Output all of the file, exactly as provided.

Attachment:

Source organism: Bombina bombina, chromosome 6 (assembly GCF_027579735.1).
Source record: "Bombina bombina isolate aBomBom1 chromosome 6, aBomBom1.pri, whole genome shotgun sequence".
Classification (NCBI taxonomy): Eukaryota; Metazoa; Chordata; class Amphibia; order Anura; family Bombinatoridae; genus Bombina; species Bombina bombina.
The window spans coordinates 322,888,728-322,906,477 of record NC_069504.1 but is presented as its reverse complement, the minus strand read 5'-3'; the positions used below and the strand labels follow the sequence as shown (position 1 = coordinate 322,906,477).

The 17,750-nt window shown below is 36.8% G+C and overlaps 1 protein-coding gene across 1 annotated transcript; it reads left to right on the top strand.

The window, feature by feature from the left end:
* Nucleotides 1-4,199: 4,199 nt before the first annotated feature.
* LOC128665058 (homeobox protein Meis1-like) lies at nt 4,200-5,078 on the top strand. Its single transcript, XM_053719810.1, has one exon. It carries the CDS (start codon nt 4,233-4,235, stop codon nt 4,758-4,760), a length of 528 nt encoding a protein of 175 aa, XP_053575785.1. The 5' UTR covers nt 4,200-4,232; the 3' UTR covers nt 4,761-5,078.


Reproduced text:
Source organism: Bombina bombina, chromosome 6 (assembly GCF_027579735.1).
Source record: "Bombina bombina isolate aBomBom1 chromosome 6, aBomBom1.pri, whole genome shotgun sequence".
Classification (NCBI taxonomy): Eukaryota; Metazoa; Chordata; class Amphibia; order Anura; family Bombinatoridae; genus Bombina; species Bombina bombina.
The window spans coordinates 322,888,728-322,906,477 of record NC_069504.1 but is presented as its reverse complement, the minus strand read 5'-3'; the positions used below and the strand labels follow the sequence as shown (position 1 = coordinate 322,906,477).

The 17,750-nt window shown below is 36.8% G+C and overlaps 1 protein-coding gene across 1 annotated transcript; it reads left to right on the top strand.

The window, feature by feature from the left end:
* Nucleotides 1-4,199: 4,199 nt before the first annotated feature.
* LOC128665058 (homeobox protein Meis1-like) lies at nt 4,200-5,078 on the top strand. Its single transcript, XM_053719810.1, has one exon. It carries the CDS (start codon nt 4,233-4,235, stop codon nt 4,758-4,760), a length of 528 nt encoding a protein of 175 aa, XP_053575785.1. The 5' UTR covers nt 4,200-4,232; the 3' UTR covers nt 4,761-5,078.